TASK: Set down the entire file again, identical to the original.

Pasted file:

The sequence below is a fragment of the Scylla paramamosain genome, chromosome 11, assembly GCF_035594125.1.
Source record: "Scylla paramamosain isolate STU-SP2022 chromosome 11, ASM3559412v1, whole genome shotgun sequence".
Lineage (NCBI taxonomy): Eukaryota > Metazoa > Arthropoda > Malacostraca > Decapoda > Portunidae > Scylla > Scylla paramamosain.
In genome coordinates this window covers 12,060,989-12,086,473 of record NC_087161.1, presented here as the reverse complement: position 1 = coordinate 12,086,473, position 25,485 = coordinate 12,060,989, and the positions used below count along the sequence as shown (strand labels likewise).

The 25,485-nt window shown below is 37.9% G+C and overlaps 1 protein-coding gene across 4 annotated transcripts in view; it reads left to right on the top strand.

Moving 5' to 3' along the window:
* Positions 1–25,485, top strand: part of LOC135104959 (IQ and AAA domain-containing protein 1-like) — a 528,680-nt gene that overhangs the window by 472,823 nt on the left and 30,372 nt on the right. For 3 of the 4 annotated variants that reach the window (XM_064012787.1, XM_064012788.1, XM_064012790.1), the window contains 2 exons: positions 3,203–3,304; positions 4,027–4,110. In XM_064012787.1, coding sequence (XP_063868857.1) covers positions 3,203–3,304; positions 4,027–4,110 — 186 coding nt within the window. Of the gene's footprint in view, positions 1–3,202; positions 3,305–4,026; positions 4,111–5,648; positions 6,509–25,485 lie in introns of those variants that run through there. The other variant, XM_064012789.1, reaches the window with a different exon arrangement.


The sequence below is a fragment of the Scylla paramamosain genome, chromosome 11, assembly GCF_035594125.1.
Source record: "Scylla paramamosain isolate STU-SP2022 chromosome 11, ASM3559412v1, whole genome shotgun sequence".
Lineage (NCBI taxonomy): Eukaryota > Metazoa > Arthropoda > Malacostraca > Decapoda > Portunidae > Scylla > Scylla paramamosain.
In genome coordinates this window covers 12,060,989-12,086,473 of record NC_087161.1, presented here as the reverse complement: position 1 = coordinate 12,086,473, position 25,485 = coordinate 12,060,989, and the positions used below count along the sequence as shown (strand labels likewise).

The 25,485-nt window shown below is 37.9% G+C and overlaps 1 protein-coding gene across 4 annotated transcripts in view; it reads left to right on the top strand.

Moving 5' to 3' along the window:
* Positions 1–25,485, top strand: part of LOC135104959 (IQ and AAA domain-containing protein 1-like) — a 528,680-nt gene that overhangs the window by 472,823 nt on the left and 30,372 nt on the right. For 3 of the 4 annotated variants that reach the window (XM_064012787.1, XM_064012788.1, XM_064012790.1), the window contains 2 exons: positions 3,203–3,304; positions 4,027–4,110. In XM_064012787.1, coding sequence (XP_063868857.1) covers positions 3,203–3,304; positions 4,027–4,110 — 186 coding nt within the window. Of the gene's footprint in view, positions 1–3,202; positions 3,305–4,026; positions 4,111–5,648; positions 6,509–25,485 lie in introns of those variants that run through there. The other variant, XM_064012789.1, reaches the window with a different exon arrangement.